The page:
UPDATED (11 p.m.)— that advocated for expanding Baltimore County's speed camera program is now disclosing on its Facebook page that it is supported by the company that supplies the devices to the county.
Slow Down for Baltimore County Schools, a Towson-based group, now carries the following disclosure on its Facebook page: "Slow Down for Baltimore County Schools is supported by Affiliated Computer Services."
A similar statement can also be found on the Slow Down for Howard County Schools Facebook page.
The relationship between the company that stands to benefit from Baltimore County legislation expanding the use of speed cameras and the two grassroots groups had not been previously disclosed until after Patch reported on it in February.
Chris Gilligan, a spokesman for Dallas-based ACS State and Local Solutions, sent a statement to Patch on Tuesday explaining the recent disclosure.
"When it became clear that we needed to do more to inform visitors to the websites of our involvement, language was added to the sites to more clearly describe our commitment to these public safety campaigns," Gilligan wrote in an email.
"It is ACS’ policy to be transparent and disclose our involvement in community education campaigns," his email states. "ACS supports local groups and safety advocates who are making our roads safer by giving parents the safety measures they are seeking. We support the parents in our communities with the tools they need to spread their message."
In February Patch was the first to report that Slow Down for Baltimore County Schools was receiving assistance from Kearney O'Doherty Public Affairs, a politically-connected strategy firm that represents ACS State and Local Solutions, also known as Affiliated Computer Services.
Kearney O’Doherty Public Affairs was started in 2008 by two former top advisers to state and county Democratic leaders. Steve Kearney was Gov. Martin O’Malley’s communications director and Damian O’Doherty was a top aide to former County Executive Jim Smith until 2006.
Howard Libit, an executive with Kearney O'Doherty Public Affairs, set up a companion website for Slow Down for Baltimore County Schools that linked to the group's Facebook page, according to Sarah Dennis, the Facebook group's founder. The website also allowed visitors to click a button that would send a pre-written letter asking Baltimore County Council members to support a bill to expand the speed camera program. That legislation passed on Feb. 7.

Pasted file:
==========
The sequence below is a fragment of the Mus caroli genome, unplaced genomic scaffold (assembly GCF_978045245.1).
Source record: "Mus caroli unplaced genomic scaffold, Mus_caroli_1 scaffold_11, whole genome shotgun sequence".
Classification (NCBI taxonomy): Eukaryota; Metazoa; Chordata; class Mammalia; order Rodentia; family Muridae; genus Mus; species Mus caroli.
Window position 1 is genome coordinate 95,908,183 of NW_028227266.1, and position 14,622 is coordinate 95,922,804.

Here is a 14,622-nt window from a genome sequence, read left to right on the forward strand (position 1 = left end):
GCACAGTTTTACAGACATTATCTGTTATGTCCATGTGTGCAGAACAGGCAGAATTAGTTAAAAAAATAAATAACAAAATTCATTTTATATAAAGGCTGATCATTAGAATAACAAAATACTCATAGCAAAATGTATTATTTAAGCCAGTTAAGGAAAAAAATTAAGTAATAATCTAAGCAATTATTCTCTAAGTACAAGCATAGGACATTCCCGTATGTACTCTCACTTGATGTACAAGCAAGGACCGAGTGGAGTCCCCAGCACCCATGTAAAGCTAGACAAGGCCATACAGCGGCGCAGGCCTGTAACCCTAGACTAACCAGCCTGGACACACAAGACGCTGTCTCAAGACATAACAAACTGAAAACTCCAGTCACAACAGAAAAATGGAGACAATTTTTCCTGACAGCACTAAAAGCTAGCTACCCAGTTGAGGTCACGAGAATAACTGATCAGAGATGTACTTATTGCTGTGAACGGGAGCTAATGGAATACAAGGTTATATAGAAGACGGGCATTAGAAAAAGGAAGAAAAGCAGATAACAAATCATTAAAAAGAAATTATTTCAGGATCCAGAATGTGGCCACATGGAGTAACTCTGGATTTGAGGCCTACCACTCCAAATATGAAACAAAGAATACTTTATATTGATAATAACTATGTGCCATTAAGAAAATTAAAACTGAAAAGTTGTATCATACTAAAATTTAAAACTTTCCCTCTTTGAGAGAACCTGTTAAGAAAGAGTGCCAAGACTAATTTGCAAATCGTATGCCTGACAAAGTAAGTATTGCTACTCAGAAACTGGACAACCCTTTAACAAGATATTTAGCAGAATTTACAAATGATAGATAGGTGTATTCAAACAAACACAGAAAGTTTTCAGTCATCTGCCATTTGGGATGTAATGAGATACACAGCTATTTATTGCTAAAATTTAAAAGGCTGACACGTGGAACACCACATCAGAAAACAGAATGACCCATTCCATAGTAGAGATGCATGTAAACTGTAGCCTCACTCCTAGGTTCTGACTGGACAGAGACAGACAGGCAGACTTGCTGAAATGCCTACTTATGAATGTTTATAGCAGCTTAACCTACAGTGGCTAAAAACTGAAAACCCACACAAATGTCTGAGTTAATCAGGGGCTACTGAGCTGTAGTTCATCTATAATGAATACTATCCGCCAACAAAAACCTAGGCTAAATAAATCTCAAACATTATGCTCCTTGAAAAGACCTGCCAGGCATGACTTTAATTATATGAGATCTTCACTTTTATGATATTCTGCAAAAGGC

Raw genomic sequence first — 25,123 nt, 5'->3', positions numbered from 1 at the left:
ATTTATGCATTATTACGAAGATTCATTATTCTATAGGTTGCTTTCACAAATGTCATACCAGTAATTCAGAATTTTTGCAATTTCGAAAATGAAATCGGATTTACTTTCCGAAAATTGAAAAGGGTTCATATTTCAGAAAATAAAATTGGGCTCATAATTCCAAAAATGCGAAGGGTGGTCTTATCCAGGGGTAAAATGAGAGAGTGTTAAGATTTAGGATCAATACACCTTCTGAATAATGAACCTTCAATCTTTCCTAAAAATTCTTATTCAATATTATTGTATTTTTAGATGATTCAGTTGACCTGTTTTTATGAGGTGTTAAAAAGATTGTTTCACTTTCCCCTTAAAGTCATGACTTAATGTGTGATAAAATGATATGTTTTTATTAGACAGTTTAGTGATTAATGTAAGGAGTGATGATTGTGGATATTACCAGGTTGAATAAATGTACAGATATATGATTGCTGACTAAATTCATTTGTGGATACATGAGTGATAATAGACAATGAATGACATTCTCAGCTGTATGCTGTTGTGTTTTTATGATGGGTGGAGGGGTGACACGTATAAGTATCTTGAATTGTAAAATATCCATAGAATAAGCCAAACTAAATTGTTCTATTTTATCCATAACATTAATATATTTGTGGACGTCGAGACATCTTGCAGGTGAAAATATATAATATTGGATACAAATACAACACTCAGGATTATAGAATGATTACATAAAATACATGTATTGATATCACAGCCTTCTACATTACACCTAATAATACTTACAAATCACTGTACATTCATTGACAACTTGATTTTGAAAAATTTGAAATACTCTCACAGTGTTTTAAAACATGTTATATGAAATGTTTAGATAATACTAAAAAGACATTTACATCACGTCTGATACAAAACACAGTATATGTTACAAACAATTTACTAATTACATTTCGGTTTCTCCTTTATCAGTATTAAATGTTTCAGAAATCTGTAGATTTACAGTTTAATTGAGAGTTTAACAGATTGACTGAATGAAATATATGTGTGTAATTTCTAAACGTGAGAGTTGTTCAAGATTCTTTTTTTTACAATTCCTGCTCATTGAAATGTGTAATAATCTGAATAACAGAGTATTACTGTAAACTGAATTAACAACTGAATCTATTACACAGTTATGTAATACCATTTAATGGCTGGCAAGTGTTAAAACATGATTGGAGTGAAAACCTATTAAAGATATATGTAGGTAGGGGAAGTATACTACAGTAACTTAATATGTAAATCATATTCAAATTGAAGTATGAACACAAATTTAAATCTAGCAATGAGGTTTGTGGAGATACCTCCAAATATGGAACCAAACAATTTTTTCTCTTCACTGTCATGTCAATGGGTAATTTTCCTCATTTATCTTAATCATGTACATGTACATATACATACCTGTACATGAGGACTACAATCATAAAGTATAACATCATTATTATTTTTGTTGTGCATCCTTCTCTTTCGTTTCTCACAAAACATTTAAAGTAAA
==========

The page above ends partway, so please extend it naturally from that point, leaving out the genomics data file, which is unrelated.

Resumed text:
ACS holds the contract for the 15 speed cameras in the county and received 81 cents of every dollar in speed camera fines the county collected last year. The company stands to benefit from the legislation that authorizes the county to use an unlimited number of the devices.
Gilligan's statement did not respond to questions asking about what type of "support" and "tools" the company provided to the Baltimore and Howard county "grassroots" groups. He also did not say when ACS placed the disclosures on the Facebook pages.
O’Doherty told Patch in December that his firm has been working with ACS and a coalition of “educators, parents and elected officials to bring (speed cameras) to Maryland.”
When asked in February about his firm’s support specifically for the group Slow Down For Baltimore County Schools, O’Doherty wrote: "Let me be clear: KO Public Affairs is very supportive and ACS also applauds these parents. Speed cameras are very popular here in Maryland."
Gilligan's statement did not respond to questions about how many other such groups the company supports. He also did not say whether the company's "support" involved slowdownbaltimorecounty.com, the website that Dennis said Libit set up for her.
(A tip of the hat to our friends at Inside Charm City for alerting us to the change on the Facebook pages.)
The Curious Case of the Missing Board Members
For the second consecutive month the Baltimore County Revenue Authority has announced it will not hold its regularly scheduled monthly meeting.